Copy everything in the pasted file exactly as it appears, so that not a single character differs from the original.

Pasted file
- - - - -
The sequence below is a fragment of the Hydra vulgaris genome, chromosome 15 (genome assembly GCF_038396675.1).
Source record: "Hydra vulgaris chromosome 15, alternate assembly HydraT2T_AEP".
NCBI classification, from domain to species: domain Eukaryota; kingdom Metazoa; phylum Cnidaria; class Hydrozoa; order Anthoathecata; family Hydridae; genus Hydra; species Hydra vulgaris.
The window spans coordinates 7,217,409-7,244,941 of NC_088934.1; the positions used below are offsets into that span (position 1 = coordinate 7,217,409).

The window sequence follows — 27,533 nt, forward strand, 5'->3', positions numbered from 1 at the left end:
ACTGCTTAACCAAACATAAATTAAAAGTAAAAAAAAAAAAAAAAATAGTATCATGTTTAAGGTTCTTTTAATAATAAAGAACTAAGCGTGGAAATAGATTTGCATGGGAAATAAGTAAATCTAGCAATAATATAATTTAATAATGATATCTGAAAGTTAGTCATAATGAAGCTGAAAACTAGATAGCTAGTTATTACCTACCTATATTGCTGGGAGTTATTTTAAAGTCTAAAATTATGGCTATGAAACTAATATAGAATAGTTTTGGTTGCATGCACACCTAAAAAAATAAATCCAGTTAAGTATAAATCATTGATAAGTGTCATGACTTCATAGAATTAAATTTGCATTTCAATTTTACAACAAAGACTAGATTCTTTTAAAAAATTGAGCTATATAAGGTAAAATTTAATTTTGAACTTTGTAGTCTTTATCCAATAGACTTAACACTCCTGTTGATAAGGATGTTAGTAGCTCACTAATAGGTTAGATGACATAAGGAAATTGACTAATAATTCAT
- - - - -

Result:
The sequence below is a fragment of the Hydra vulgaris genome, chromosome 15 (genome assembly GCF_038396675.1).
Source record: "Hydra vulgaris chromosome 15, alternate assembly HydraT2T_AEP".
NCBI classification, from domain to species: domain Eukaryota; kingdom Metazoa; phylum Cnidaria; class Hydrozoa; order Anthoathecata; family Hydridae; genus Hydra; species Hydra vulgaris.
The window spans coordinates 7,217,409-7,244,941 of NC_088934.1; the positions used below are offsets into that span (position 1 = coordinate 7,217,409).

The window sequence follows — 27,533 nt, forward strand, 5'->3', positions numbered from 1 at the left end:
ACTGCTTAACCAAACATAAATTAAAAGTAAAAAAAAAAAAAAAAATAGTATCATGTTTAAGGTTCTTTTAATAATAAAGAACTAAGCGTGGAAATAGATTTGCATGGGAAATAAGTAAATCTAGCAATAATATAATTTAATAATGATATCTGAAAGTTAGTCATAATGAAGCTGAAAACTAGATAGCTAGTTATTACCTACCTATATTGCTGGGAGTTATTTTAAAGTCTAAAATTATGGCTATGAAACTAATATAGAATAGTTTTGGTTGCATGCACACCTAAAAAAATAAATCCAGTTAAGTATAAATCATTGATAAGTGTCATGACTTCATAGAATTAAATTTGCATTTCAATTTTACAACAAAGACTAGATTCTTTTAAAAAATTGAGCTATATAAGGTAAAATTTAATTTTGAACTTTGTAGTCTTTATCCAATAGACTTAACACTCCTGTTGATAAGGATGTTAGTAGCTCACTAATAGGTTAGATGACATAAGGAAATTGACTAATAATTCAT